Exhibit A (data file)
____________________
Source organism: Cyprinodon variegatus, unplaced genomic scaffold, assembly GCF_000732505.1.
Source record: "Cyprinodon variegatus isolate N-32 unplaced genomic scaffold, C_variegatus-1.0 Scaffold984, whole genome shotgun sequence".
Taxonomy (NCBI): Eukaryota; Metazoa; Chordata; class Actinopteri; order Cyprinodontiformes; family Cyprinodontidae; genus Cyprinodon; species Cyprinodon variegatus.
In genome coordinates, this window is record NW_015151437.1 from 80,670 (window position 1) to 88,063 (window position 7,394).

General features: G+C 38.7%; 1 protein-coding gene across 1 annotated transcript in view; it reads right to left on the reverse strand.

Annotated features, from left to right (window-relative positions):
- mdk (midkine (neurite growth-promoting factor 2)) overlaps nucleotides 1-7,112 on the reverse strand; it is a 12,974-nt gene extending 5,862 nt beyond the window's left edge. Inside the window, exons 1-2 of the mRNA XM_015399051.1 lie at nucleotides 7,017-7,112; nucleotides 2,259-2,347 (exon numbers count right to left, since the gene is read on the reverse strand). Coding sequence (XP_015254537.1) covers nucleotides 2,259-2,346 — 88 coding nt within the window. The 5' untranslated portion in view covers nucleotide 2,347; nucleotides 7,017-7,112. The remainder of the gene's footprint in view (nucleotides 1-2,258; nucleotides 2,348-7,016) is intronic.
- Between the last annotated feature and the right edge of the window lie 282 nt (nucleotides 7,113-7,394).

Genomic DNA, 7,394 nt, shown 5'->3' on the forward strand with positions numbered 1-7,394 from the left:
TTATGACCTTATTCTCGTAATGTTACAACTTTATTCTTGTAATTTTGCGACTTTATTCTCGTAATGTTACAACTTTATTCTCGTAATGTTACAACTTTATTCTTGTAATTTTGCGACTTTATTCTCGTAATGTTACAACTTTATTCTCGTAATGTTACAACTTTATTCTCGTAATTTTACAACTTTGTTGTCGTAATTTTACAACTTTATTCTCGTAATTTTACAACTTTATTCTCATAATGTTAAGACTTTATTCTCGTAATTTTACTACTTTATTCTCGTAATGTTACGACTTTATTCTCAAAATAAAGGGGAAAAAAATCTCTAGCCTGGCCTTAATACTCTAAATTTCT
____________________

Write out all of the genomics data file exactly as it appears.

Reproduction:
Source organism: Cyprinodon variegatus, unplaced genomic scaffold, assembly GCF_000732505.1.
Source record: "Cyprinodon variegatus isolate N-32 unplaced genomic scaffold, C_variegatus-1.0 Scaffold984, whole genome shotgun sequence".
Taxonomy (NCBI): Eukaryota; Metazoa; Chordata; class Actinopteri; order Cyprinodontiformes; family Cyprinodontidae; genus Cyprinodon; species Cyprinodon variegatus.
In genome coordinates, this window is record NW_015151437.1 from 80,670 (window position 1) to 88,063 (window position 7,394).

General features: G+C 38.7%; 1 protein-coding gene across 1 annotated transcript in view; it reads right to left on the reverse strand.

Annotated features, from left to right (window-relative positions):
- mdk (midkine (neurite growth-promoting factor 2)) overlaps nucleotides 1-7,112 on the reverse strand; it is a 12,974-nt gene extending 5,862 nt beyond the window's left edge. Inside the window, exons 1-2 of the mRNA XM_015399051.1 lie at nucleotides 7,017-7,112; nucleotides 2,259-2,347 (exon numbers count right to left, since the gene is read on the reverse strand). Coding sequence (XP_015254537.1) covers nucleotides 2,259-2,346 — 88 coding nt within the window. The 5' untranslated portion in view covers nucleotide 2,347; nucleotides 7,017-7,112. The remainder of the gene's footprint in view (nucleotides 1-2,258; nucleotides 2,348-7,016) is intronic.
- Between the last annotated feature and the right edge of the window lie 282 nt (nucleotides 7,113-7,394).

Genomic DNA, 7,394 nt, shown 5'->3' on the forward strand with positions numbered 1-7,394 from the left:
TTATGACCTTATTCTCGTAATGTTACAACTTTATTCTTGTAATTTTGCGACTTTATTCTCGTAATGTTACAACTTTATTCTCGTAATGTTACAACTTTATTCTTGTAATTTTGCGACTTTATTCTCGTAATGTTACAACTTTATTCTCGTAATGTTACAACTTTATTCTCGTAATTTTACAACTTTGTTGTCGTAATTTTACAACTTTATTCTCGTAATTTTACAACTTTATTCTCATAATGTTAAGACTTTATTCTCGTAATTTTACTACTTTATTCTCGTAATGTTACGACTTTATTCTCAAAATAAAGGGGAAAAAAATCTCTAGCCTGGCCTTAATACTCTAAATTTCT